Cheers Up

New liquor products and promotions are livening up the alcoholic beverages department.
Main Image

Spirits are being raised in the alcoholic beverages department, as liquors continue to grow in popularity, volume and sales. 

“Liquor sales continue to outpace that of beer and wine on both a volume and dollar basis across all off-premise trade channels,” says Bump Williams, CEO and president of Bump Williams Consulting, based in Shelton, Conn. Williams attributes the growing popularity of spirits to the growth of craft distillers (1,200-plus and growing); appreciation of brown spirits like bourbon, Scotch and moonshine; craft brewers introducing craft spirits; major brewers raising the prices of beer; and more attraction to female consumers.

“Spirits had a virtual lock on female consumers with custom-made cocktails versus a beer in a generic pint glass,” Williams says. “Spirits has romanticized drinking occasions better than all competitive beverage alcohol segments appealing to aging beer drinkers, specialty drink menus, colorful drinks, flavors, etc.”

Spirits popularity is based on flavor and innovation, says Eric Schmidt, director of alcohol research at Beverage Marketing Corp., based in New York. “Spirits are still growing in the 1.5 to two percent range, kind of outpacing what we’re seeing with wine. Wine is about one percent growth and beer is anywhere from down to up 0.5 percent.”

To maintain growth, distillers are paring down the flavor extensions, especially in the vodka category, says Schmidt. “Distillers are now concentrating on stalwart flavors, like lemon and orange, and staying away from some of the odd flavors, like cotton candy,” he says. “But the big growth continues to be within whiskey. Flavored whiskey brought a lot of people into the category.”

The whiskey category continues to grow, with Brown-Forman introducing a new brand, Coopers’ Craft Kentucky Straight Bourbon Whiskey, to eight states in July. The brand is a tribute to the Brown-Forman Cooperage, which has been making barrels since 1945. Company officials say Brown-Forman is the only major distiller to own a new barrel cooperage and to leverage its knowledge of wood’s impact on bourbon.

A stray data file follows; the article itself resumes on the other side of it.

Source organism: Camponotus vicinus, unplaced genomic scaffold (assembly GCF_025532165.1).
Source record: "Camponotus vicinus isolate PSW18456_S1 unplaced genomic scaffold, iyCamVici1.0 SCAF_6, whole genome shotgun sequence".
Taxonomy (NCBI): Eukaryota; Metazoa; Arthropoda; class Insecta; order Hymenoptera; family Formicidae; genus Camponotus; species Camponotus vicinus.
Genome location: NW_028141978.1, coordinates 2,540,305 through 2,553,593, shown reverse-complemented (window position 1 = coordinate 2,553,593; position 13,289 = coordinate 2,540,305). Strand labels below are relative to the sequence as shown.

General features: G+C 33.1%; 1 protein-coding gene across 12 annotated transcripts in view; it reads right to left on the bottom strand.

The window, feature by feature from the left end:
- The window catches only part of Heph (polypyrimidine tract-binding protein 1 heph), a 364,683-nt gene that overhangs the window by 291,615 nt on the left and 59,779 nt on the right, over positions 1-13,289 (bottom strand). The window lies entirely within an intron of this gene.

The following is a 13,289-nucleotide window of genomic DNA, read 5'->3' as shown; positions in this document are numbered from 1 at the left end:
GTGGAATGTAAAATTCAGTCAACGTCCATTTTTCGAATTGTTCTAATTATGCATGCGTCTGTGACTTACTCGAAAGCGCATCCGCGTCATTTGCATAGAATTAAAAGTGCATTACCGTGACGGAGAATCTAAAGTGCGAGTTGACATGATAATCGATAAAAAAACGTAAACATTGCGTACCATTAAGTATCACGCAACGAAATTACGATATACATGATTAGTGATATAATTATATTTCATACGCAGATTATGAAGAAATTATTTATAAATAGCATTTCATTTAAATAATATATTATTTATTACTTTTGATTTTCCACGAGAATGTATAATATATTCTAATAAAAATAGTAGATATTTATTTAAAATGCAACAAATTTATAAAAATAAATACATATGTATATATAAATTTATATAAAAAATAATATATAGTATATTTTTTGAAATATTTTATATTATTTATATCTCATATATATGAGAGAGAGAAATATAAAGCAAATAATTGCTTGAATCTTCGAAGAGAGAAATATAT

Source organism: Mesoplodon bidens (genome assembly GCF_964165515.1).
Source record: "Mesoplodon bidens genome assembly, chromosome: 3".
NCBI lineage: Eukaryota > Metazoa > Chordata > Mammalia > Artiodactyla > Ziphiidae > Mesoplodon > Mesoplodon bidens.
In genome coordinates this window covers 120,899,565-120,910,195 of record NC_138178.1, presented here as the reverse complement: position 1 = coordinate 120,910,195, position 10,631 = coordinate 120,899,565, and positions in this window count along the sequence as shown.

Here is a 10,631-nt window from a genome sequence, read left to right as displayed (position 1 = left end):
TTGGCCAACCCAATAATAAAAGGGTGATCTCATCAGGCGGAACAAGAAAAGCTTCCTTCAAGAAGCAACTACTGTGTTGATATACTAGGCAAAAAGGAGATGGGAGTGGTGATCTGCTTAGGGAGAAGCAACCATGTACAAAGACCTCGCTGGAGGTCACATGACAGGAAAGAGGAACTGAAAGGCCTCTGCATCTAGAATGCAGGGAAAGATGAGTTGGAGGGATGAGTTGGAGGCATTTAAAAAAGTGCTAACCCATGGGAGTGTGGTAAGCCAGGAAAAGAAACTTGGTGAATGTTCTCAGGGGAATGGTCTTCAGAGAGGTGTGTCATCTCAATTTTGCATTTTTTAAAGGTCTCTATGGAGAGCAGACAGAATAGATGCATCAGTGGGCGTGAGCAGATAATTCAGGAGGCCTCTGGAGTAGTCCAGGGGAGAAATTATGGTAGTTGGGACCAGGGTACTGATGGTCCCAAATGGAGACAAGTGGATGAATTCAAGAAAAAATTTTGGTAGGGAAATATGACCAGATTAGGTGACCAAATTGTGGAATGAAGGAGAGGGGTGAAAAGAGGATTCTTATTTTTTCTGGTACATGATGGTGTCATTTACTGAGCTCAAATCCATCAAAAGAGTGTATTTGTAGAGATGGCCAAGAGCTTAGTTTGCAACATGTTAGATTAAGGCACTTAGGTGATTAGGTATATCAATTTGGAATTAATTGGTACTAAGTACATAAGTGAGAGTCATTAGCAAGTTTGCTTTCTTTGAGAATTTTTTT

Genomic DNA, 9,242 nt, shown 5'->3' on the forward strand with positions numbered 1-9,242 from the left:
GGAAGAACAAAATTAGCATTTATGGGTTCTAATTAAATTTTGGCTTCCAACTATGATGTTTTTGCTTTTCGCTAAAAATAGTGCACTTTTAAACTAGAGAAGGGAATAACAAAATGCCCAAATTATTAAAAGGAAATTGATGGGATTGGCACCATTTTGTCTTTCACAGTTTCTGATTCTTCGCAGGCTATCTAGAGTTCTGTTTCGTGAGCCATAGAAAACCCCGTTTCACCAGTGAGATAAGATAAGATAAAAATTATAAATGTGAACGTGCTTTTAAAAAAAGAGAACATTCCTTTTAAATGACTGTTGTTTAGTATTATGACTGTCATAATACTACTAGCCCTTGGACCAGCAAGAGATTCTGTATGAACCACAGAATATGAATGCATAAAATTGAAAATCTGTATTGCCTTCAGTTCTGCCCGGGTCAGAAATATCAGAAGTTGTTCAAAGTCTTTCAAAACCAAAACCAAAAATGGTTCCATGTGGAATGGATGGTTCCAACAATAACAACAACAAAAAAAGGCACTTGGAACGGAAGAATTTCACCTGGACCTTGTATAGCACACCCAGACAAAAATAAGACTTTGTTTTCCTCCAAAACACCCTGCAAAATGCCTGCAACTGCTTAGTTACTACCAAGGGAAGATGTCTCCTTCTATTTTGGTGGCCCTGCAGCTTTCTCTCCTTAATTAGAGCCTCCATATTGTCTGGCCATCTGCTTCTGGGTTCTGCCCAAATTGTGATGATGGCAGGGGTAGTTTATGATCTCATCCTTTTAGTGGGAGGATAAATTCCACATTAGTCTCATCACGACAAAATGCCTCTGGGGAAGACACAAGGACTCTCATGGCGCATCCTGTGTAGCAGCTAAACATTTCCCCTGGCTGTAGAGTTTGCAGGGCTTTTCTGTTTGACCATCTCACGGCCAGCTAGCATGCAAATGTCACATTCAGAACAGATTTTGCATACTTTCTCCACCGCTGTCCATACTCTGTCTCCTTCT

“Coopers’ Craft is a bourbon that can only be made by one of the oldest, leading whiskey makers in the world, because what matters most—we do ourselves,” says Heather Howell, director of emerging brands for Brown-Forman, based in Louisville, Ky.

Jameson Irish Whiskey, a brand of Purchase, N.Y.-based Pernod Ricard USA, has introduced Jameson The Cooper’s Croze, as part of its The Whiskey Makers Series, each highlighting a specific part of the whiskey making process.

“Jameson The Cooper’s Croze embodies our unwavering dedication to upholding the craft and heritage passed down from generation to generation at the Middleton (Ireland) distillery,” says Sona Bajaria, vice president, Jameson Irish Whiskey, Pernod Ricard USA. “This is an exciting time for Jameson Irish Whiskey, as we look to celebrate the man behind the barrel, with respect to his dedication and passion shown throughout his unique craft.”

Diageo USA has reintroduced iconic whiskey brand, I.W. Harper Kentucky Straight Bourbon Whiskey, which was first created in 1872, but since the mid-1990s was sold exclusively in Asia. The brand has teamed up with Goorin Bros. to create “The Harper,” a limited edition, premium felt fedora with a whiskey colored hat band and the brand’s “Bowing Man” on the hat interior. Retailing for $160, the fedora is available exclusively at Goorin Bros. haberdashery shops and online.